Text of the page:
Getting alignment on engagement

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By Steven Knight, Chief Operating Officer, Quantum Health

Most executives and human resources leaders agree that employee engagement with health benefits is important. Deciding what “engagement” means, how best to pursue it and how it advances an organization’s strategic goals can be challenging.

When HR managers sit across from their C-suite partners and make the case for enhancements to the health benefits plan, the conversation invariably comes around to two topics: ROI and engagement.

CFO: “What value will we get from this additional benefit?”

Benefits leader: “We believe these investments will drive more engagement.”

CFO: “Remind me: What do we mean by ‘engagement’?”

If that conversation sounds a bit too familiar, it’s probably time to step back and take a fresh look at engagement. Specifically, to see whether everyone can align on a clear definition, along with a strategy best suited for your organization and its objectives.

According to Mercer’s 2019 survey of employer-sponsored health plans, 69% of senior leaders believe engagement with health programs is “very important” to their business and human resources objectives.

Yet, many CFOs and benefits managers will concede there’s a lack of clarity and alignment in their organizations around engagement.

At Quantum Health, we provide healthcare navigation and care coordination solutions to more than 350 self-insured employers. That puts us in frequent and ongoing collaboration with HR leaders and their benefits consultants. This unique vantage point helps us recognize when organizations are having strategically aligned and productive dialogue about engagement.

As you anticipate your next round of benefits planning discussions, here are some takeaways we’ve drawn from organizations striving for greater alignment on engagement:

  • Clarify how your organization defines engagement.

The word “engagement” can mean different things. For some, it means how employees are participating in their benefits and might best be defined as usage. For others, it means creating an optimal member experience. Some organizations define it, very simply, as communications, such as email or direct mail sent to employees, or website logins or downloads. Although definitions vary, what matters most is that you and your stakeholders are aligned on what engagement means and the value it delivers to your organization. At Quantum Health, we define engagement as interaction: a meaningful exchange of information between two people that helps members understand and navigate their benefits and healthcare. The mode of interaction can vary — whether it’s via phone call, email, secure message, chat or text message — but it means there has been a human interaction that delivers a result. Experience tells us that these very interactive and personalized engagements are the most effective in guiding members along consistently satisfying, less costly healthcare journeys.

  • Recognize that the most effective engagement extends beyond employees.

If the engagement occurring within your benefits ecosystem is only with members, then you are leaving value and impact on the table. More than half of Quantum Health’s engagements supporting our members are with providers, who are critical stakeholders in any healthcare journey. Providers connect with us to confirm patients’ eligibility and benefits, or to submit precertification and authorization requests, and the interactions we have with them often give us more than 100 days’ head start helping members with their healthcare journeys. This Real-Time Intercept™ model inserts us early — long before a claim would be filed in a more limited service model — to educate members on their array of benefits and steer them toward high-quality in-network providers, before decisions are made and costs are incurred.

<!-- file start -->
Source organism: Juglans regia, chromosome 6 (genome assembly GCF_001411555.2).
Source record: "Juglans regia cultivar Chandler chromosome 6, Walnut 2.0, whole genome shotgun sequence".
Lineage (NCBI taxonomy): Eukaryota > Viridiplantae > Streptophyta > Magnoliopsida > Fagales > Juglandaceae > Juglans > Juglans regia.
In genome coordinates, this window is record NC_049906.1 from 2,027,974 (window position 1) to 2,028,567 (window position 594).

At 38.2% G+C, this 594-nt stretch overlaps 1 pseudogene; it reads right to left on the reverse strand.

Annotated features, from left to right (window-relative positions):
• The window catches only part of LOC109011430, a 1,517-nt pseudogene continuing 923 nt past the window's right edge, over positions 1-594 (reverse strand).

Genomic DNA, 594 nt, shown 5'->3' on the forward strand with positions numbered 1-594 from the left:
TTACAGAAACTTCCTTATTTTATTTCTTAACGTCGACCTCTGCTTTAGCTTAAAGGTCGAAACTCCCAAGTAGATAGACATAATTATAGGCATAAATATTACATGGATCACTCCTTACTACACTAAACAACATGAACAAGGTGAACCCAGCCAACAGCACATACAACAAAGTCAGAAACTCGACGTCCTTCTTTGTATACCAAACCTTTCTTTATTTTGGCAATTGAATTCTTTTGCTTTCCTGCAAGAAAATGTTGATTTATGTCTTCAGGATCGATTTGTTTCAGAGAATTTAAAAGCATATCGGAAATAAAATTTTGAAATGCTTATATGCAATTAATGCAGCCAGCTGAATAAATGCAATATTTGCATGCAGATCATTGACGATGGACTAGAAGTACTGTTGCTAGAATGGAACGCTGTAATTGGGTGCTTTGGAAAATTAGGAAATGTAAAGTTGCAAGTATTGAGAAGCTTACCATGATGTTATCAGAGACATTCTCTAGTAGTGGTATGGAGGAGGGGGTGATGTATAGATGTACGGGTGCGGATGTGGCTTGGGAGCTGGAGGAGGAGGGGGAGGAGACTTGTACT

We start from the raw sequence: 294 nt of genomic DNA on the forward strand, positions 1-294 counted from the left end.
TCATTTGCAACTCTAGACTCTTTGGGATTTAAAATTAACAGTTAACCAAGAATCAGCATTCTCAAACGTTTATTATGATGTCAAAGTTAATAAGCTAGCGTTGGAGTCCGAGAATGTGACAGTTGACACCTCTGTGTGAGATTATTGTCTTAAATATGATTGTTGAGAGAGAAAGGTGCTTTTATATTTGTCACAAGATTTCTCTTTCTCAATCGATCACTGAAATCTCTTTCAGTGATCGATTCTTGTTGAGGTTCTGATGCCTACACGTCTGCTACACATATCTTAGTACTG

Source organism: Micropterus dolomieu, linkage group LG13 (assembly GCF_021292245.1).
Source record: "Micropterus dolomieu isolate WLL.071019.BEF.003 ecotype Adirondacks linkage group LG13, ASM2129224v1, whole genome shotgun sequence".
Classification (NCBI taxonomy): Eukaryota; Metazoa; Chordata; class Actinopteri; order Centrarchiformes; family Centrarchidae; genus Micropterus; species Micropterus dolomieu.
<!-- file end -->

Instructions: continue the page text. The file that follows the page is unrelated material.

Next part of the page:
• Optimize member engagement by streamlining the entry points.

Employers offer an array of benefits to their employees, and each new solution creates another entry point for members. Healthcare is already complex, so it’s easy for employees to struggle when faced with too many options or a confusing set of choices. They can’t engage with benefits they don’t know about or don’t understand. The right navigation partner serves as members’ single point of access, informing and matching members with the right solution at the right time, resulting in an easier, more satisfying experience. The right navigation partner will integrate with an organization’s total benefits ecosystem, helping curate members’ choices in real time. This interactive and streamlined engagement that connects the dots for members also helps employers get a greater return on their benefits investments.

  • Create an engagement strategy with clear priorities and goals — then keep going.

As employers become more clearly aligned on engagement, they can take it to the next level. Once they’ve mastered how they are engaging members in the aggregate, they can develop more tailored engagement strategies — and realize greater returns — by segmenting behaviors and conditions within the member population. It’s valuable to establish metrics that show more members accessing their benefits tools and resources efficiently and effectively. It’s even more valuable to ensure that members living with chronic conditions, like diabetes, or those overusing emergency room services, get the targeted education and follow-up they need to support therapy adherence, lifestyle changes and more judicious healthcare choices.
There is no one-size-fits-all, plug-and-play approach to engagement. But when HR and C-suite leaders align on terminology and set strategic goals and priorities, engagement can truly begin.

Steven Knight Chief Operating Officer, Quantum Health


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